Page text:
Editor’s note: here we continue the serialization of this work by a great saint, which we pray will give souls nourishment and strength for our times. The complete text may be accessed online here or purchased here.
By St. Alphonsus Liguori
The Advantages of Devout Meditation on the Virtues that the Martyrs Practised during their Sufferings Continued
IV. The examples of the martyrs teach us also to have immediate recourse to the assistance of God, by earnest supplication, when we feel ourselves disconsolate or weak under affliction. Thus did the holy martyrs. As their torture increased, they multiplied their prayers and secured the victory. St. Theodore, after a long endurance of his tortures, was stretched upon burning tiles; feeling the pain penetrating to his very heart, he besought the Lord to mitigate the torture, and persevered to the end.
There have, on the contrary, been examples of Christians, who, failing to invoke the assistance of the Almighty, have fallen off from the confession of the faith, and forfeited the glorious crown. An example is found in the acts of the martyrs of Japan. An aged man, having been condemned to a protracted martyrdom, endured the torture for a considerable time, but failing to invoke heavenly aid, denied his faith a few moments before he expired — a startling warning to all, that perseverance in prayer, in times of temptation and distress, is that which alone can insure us the victory.
V. But the most important lesson which we learn from the martyrs is the necessity of the love of God: He who loveth not abideth in death (I Jn. iii. 14). We cannot manifest our love of God so well by a multitude of actions performed for his glory, as by a willingness to suffer for his sake. St. Gordianus replied to the tyrant, who threatened to put him to death if he did not deny the name of Jesus: “You threaten death! but my greatest regret is, that I can die but once for Jesus Christ.”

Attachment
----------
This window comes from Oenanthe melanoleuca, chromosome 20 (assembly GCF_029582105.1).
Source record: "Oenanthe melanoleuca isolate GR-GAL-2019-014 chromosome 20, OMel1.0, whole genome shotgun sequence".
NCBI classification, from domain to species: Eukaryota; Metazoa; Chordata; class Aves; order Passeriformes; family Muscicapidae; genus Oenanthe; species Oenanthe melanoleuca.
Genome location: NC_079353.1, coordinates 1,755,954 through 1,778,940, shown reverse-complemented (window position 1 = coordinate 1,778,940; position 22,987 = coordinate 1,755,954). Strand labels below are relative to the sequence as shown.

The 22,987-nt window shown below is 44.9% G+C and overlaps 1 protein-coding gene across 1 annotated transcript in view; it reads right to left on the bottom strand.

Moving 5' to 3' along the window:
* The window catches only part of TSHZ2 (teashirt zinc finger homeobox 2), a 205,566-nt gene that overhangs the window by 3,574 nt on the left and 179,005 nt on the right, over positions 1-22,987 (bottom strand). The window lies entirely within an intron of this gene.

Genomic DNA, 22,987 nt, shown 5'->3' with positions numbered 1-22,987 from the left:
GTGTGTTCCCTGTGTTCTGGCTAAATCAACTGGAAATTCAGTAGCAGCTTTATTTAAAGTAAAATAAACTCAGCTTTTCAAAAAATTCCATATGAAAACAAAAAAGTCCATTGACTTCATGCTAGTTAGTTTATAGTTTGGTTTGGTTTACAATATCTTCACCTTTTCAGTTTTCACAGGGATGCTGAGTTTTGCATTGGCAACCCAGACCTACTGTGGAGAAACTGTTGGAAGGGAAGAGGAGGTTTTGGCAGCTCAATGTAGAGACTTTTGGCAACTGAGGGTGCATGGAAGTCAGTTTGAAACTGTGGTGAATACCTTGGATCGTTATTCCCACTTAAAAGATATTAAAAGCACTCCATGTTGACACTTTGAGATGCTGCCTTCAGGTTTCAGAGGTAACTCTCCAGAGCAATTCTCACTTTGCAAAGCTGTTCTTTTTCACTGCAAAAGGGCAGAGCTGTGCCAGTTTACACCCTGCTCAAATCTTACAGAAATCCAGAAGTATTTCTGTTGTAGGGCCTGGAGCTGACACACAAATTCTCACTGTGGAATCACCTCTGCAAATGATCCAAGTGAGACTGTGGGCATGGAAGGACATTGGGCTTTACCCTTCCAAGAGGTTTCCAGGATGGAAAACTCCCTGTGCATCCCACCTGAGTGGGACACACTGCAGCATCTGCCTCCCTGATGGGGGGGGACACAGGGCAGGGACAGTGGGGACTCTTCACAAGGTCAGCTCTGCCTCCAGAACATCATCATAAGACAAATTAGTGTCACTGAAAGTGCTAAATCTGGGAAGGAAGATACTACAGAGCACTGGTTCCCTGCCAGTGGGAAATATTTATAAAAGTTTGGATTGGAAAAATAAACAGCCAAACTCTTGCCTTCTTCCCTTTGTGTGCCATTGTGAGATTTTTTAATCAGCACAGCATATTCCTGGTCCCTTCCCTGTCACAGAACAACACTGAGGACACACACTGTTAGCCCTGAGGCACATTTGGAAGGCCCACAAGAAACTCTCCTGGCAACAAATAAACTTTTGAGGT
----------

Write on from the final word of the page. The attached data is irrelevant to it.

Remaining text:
In a similar manner, St. Procopius exclaimed to the tyrant, who was directing further tortures: “Torment as much as thou wilt, but know that to one who truly loves Jesus Christ, nothing is dearer than to suffer for his sake.”
“And did the saints speak thus,” says St. Bernard, “because they were insensible to torments? No,” continues the holy Doctor, “they were neither frantic nor insensible, but their love of Jesus Christ caused them to esteem it all joy to suffer and to die for his glory” (In Cant. s. 6i). This ardent love of God is certainly the greatest spiritual advantage to be derived from the perusal of the acts of the martyrs; the recollection of their conduct will make us ashamed to repine under the tribulations which divine Providence sends us, and will strengthen us to receive them with resignation.
VI. I add that death, which is the tribute that every one must pay, is the greatest of all our tribulations, and that makes not only sinners but the just tremble. Our Saviour himself as man wished to show the fear that he felt in the face of death, so that he began to pray to his Father to free him from it. But at the same time he teaches us to accept death according to the good pleasure of God by saying: Nevertheless, not my will but thine be done (Mt. xxvi. 39).